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University of Minnesota Extension

Emotional agility

Two for You — take two minutes to live and lead with intention

Episode 1.7

How can you prevent your emotions and negative thoughts from undermining your leadership efforts and goals? By improving your emotional agility. Follow these four steps from the research of Susan David.



Note: Two for You written transcripts are generated using a combination of speech recognition software and human transcribers, and may contain errors. Please check the corresponding audio before referencing content in print.

[Lori] Hello and welcome to Two for You. So, how do you handle change - are you easily able to adapt and move on or do you find yourself stuck in your emotions.

[Denise] If you find facing change difficult, you may want to work on your Emotional Agility. Emotional Agility is the ability to be flexible when you face everyday situations so that you can respond in an optimal way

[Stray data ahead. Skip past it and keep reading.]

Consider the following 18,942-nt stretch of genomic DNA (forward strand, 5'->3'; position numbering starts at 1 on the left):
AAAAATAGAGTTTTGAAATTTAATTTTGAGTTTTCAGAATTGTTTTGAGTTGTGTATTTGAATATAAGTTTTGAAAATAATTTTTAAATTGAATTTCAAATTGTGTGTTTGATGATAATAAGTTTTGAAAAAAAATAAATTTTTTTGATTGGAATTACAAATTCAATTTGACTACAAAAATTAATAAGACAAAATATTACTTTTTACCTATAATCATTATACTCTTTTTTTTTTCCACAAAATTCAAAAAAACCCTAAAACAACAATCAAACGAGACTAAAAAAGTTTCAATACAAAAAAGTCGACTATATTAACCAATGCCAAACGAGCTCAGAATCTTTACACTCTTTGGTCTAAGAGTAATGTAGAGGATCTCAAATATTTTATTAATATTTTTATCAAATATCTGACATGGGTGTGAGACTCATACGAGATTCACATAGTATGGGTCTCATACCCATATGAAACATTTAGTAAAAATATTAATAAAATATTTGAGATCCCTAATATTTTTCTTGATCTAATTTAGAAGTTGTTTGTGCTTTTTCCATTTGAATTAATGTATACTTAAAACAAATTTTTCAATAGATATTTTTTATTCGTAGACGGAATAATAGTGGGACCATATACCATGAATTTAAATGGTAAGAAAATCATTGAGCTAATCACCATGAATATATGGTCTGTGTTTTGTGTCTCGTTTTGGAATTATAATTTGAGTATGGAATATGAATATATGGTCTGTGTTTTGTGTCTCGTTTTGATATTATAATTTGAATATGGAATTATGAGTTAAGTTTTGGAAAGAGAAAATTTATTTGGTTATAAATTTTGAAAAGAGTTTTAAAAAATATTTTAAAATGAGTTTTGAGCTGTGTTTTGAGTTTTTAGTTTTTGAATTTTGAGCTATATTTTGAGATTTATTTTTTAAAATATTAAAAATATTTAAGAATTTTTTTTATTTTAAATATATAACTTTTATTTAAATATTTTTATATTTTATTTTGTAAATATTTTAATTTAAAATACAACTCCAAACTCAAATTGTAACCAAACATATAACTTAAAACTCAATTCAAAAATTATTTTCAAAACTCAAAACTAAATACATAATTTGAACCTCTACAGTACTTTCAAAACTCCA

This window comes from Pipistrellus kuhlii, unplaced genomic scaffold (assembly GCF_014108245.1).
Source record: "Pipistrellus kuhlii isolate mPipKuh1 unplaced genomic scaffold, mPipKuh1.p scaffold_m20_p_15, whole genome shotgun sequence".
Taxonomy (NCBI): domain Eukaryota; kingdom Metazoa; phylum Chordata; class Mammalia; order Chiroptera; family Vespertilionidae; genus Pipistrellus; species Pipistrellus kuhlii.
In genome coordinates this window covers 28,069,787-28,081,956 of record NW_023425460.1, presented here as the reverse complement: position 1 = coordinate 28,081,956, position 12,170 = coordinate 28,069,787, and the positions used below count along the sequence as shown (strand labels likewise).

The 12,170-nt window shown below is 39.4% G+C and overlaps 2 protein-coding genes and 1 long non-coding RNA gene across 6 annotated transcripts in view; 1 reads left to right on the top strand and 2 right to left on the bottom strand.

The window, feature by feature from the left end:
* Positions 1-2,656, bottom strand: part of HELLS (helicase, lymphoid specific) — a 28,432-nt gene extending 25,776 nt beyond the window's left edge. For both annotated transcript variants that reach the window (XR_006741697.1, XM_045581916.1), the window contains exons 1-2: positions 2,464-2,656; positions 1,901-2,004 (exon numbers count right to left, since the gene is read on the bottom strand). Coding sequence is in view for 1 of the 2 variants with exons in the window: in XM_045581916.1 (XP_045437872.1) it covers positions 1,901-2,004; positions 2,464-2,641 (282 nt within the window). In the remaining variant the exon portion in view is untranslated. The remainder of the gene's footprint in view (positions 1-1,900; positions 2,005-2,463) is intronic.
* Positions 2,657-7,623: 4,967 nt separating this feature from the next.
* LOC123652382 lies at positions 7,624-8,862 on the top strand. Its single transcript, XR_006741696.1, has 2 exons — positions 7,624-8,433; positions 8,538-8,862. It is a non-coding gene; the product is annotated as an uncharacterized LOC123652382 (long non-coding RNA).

[Lori] So, Susan David, who is someone whose research we like to look at, has written the book, "Emotional Agility," and she has found that people who are emotionally agile are more flexible, they're more dynamic in this fast changing world that we have that's quite complex, they're more open, they're receptive, they're more engaged and they're also able to tolerate high levels of stress.

[Denise] So she offers four steps in becoming more emotionally agile. First, she says, "Show up." Accept the fact that you have these emotions, recognize them and look at them with curiosity and without judgment. Then the second step is to "Step Out" - to detach yourself from those emotions and realize, you know, they're fleeting. They come and they go. The third is to "Walk your why" and this is where she says, you know, get in touch with your core values, the values that drive you, motivate you, and help you attain those long-term goals. And then, "Move On." Basically, make those little tweaks and adjustments that you need to so you can keep moving forward and stay on the path that you're on.

[Lori] So, I like those: Show up, Step out, Walk your why, and Move on. I also like some of the words that she has when we're around change - she says, just to loosen up, calm down and live with more intention. [Denise] Which is great for us and you, this month, as you live and lead with intention.

Authors: Lori Rothstein and Denise Stromme, former Extension educators

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